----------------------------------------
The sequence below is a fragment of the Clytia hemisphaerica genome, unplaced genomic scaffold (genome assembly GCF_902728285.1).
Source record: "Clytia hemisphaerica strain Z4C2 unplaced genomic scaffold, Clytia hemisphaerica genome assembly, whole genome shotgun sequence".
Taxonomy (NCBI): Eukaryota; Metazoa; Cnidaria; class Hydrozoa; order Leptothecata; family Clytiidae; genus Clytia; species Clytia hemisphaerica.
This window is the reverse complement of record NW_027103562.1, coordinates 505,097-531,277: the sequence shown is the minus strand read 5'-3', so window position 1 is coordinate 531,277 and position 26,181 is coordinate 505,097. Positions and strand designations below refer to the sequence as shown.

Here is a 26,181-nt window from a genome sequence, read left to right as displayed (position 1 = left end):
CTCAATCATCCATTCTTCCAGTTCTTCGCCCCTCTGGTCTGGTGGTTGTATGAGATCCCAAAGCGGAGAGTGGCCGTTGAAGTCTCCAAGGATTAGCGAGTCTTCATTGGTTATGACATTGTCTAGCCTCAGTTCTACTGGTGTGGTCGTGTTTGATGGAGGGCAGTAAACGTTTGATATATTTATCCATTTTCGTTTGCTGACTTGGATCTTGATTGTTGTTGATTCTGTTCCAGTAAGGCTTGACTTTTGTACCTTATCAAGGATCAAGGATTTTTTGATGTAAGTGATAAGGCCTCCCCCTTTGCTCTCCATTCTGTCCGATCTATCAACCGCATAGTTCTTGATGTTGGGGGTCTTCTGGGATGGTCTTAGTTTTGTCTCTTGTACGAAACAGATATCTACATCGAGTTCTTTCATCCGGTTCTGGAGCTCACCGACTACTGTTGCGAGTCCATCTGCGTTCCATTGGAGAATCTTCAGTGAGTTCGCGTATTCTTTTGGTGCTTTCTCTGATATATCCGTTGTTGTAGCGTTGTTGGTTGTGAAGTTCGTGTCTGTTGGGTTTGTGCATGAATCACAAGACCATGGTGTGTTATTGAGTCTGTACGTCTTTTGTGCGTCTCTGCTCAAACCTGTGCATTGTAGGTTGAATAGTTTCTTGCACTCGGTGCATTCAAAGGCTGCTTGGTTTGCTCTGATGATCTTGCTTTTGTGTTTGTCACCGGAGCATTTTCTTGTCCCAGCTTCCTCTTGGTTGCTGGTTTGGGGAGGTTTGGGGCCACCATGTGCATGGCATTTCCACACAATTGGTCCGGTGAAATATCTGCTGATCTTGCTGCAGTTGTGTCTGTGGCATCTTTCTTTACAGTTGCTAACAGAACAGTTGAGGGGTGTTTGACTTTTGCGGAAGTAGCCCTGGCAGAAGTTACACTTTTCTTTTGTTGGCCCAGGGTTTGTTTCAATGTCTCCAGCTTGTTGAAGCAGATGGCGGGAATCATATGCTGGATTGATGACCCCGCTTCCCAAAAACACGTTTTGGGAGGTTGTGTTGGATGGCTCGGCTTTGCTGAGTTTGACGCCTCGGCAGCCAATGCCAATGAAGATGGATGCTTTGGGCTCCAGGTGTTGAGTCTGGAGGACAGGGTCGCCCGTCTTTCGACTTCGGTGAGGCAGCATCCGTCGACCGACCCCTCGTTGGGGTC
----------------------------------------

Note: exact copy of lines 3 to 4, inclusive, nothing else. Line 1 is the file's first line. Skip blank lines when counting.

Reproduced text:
Taxonomy (NCBI): Eukaryota; Metazoa; Cnidaria; class Hydrozoa; order Leptothecata; family Clytiidae; genus Clytia; species Clytia hemisphaerica.
This window is the reverse complement of record NW_027103562.1, coordinates 505,097-531,277: the sequence shown is the minus strand read 5'-3', so window position 1 is coordinate 531,277 and position 26,181 is coordinate 505,097. Positions and strand designations below refer to the sequence as shown.